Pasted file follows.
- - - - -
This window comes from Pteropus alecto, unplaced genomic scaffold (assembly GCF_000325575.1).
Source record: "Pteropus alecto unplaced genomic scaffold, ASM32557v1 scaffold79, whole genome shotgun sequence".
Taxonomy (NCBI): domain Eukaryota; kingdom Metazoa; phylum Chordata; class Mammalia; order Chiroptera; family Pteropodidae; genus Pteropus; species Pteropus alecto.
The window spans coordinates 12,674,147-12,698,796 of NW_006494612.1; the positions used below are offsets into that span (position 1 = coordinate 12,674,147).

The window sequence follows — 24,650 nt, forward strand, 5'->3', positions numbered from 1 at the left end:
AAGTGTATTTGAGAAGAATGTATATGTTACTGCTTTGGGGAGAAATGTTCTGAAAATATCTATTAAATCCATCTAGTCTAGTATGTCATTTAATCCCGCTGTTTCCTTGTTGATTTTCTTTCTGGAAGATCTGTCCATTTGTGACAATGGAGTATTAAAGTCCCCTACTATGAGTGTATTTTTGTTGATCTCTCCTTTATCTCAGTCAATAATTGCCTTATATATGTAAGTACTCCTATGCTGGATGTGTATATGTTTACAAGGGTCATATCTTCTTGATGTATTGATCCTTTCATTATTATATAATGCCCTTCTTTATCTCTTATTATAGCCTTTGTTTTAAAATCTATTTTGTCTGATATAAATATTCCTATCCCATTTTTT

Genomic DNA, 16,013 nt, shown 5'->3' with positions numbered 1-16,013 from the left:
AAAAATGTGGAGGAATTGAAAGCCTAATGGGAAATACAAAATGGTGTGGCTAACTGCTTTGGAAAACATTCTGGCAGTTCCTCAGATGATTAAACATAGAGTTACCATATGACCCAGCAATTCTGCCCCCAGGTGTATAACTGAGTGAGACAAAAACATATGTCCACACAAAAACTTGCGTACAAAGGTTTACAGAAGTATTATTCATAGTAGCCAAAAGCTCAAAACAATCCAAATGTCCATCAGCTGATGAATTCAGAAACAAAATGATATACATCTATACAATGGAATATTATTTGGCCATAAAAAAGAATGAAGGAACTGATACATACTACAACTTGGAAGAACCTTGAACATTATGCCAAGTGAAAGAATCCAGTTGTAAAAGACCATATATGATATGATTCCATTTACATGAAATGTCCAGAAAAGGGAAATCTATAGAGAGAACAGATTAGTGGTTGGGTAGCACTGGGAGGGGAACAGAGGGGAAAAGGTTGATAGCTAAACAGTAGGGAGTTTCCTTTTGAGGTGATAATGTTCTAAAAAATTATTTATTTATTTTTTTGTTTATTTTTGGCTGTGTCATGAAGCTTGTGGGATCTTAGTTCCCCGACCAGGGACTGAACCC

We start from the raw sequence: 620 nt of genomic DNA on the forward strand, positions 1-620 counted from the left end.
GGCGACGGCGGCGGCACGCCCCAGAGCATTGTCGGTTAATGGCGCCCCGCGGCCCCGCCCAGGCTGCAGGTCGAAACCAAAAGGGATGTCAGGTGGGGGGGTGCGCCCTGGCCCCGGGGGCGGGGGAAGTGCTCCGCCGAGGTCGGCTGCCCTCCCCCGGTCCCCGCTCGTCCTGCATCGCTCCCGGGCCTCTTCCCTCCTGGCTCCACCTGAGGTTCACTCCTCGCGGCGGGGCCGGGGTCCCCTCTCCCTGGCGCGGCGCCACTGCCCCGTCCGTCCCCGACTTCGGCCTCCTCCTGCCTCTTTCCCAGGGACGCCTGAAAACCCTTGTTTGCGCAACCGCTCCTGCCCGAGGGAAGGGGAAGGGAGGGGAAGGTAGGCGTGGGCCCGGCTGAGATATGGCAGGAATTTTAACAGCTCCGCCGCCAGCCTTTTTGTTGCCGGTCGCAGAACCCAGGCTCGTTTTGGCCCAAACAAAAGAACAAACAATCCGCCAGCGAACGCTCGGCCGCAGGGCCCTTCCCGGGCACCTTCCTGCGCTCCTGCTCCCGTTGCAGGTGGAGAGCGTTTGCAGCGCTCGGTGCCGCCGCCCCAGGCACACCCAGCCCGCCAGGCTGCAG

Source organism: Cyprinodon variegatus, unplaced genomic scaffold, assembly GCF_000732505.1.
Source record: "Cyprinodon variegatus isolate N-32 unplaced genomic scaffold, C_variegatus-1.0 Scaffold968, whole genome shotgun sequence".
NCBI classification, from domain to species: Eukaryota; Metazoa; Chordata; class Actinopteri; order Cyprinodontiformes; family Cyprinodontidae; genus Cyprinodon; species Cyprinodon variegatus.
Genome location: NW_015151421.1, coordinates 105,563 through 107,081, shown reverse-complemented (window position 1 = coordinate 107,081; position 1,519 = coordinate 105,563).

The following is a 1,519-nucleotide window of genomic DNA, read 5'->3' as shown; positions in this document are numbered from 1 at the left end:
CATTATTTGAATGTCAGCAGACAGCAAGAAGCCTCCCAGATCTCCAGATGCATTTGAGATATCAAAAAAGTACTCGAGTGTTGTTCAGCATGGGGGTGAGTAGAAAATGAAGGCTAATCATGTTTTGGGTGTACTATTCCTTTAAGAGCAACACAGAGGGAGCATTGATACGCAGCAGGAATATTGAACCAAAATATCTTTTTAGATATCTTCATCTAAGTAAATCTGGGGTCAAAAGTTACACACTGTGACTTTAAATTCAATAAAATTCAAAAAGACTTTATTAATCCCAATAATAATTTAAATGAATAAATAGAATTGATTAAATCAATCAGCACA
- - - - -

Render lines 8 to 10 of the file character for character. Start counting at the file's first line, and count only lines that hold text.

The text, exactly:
AAAAATGTGGAGGAATTGAAAGCCTAATGGGAAATACAAAATGGTGTGGCTAACTGCTTTGGAAAACATTCTGGCAGTTCCTCAGATGATTAAACATAGAGTTACCATATGACCCAGCAATTCTGCCCCCAGGTGTATAACTGAGTGAGACAAAAACATATGTCCACACAAAAACTTGCGTACAAAGGTTTACAGAAGTATTATTCATAGTAGCCAAAAGCTCAAAACAATCCAAATGTCCATCAGCTGATGAATTCAGAAACAAAATGATATACATCTATACAATGGAATATTATTTGGCCATAAAAAAGAATGAAGGAACTGATACATACTACAACTTGGAAGAACCTTGAACATTATGCCAAGTGAAAGAATCCAGTTGTAAAAGACCATATATGATATGATTCCATTTACATGAAATGTCCAGAAAAGGGAAATCTATAGAGAGAACAGATTAGTGGTTGGGTAGCACTGGGAGGGGAACAGAGGGGAAAAGGTTGATAGCTAAACAGTAGGGAGTTTCCTTTTGAGGTGATAATGTTCTAAAAAATTATTTATTTATTTTTTTGTTTATTTTTGGCTGTGTCATGAAGCTTGTGGGATCTTAGTTCCCCGACCAGGGACTGAACCC

We start from the raw sequence: 620 nt of genomic DNA on the forward strand, positions 1-620 counted from the left end.
GGCGACGGCGGCGGCACGCCCCAGAGCATTGTCGGTTAATGGCGCCCCGCGGCCCCGCCCAGGCTGCAGGTCGAAACCAAAAGGGATGTCAGGTGGGGGGGTGCGCCCTGGCCCCGGGGGCGGGGGAAGTGCTCCGCCGAGGTCGGCTGCCCTCCCCCGGTCCCCGCTCGTCCTGCATCGCTCCCGGGCCTCTTCCCTCCTGGCTCCACCTGAGGTTCACTCCTCGCGGCGGGGCCGGGGTCCCCTCTCCCTGGCGCGGCGCCACTGCCCCGTCCGTCCCCGACTTCGGCCTCCTCCTGCCTCTTTCCCAGGGACGCCTGAAAACCCTTGTTTGCGCAACCGCTCCTGCCCGAGGGAAGGGGAAGGGAGGGGAAGGTAGGCGTGGGCCCGGCTGAGATATGGCAGGAATTTTAACAGCTCCGCCGCCAGCCTTTTTGTTGCCGGTCGCAGAACCCAGGCTCGTTTTGGCCCAAACAAAAGAACAAACAATCCGCCAGCGAACGCTCGGCCGCAGGGCCCTTCCCGGGCACCTTCCTGCGCTCCTGCTCCCGTTGCAGGTGGAGAGCGTTTGCAGCGCTCGGTGCCGCCGCCCCAGGCACACCCAGCCCGCCAGGCTGCAG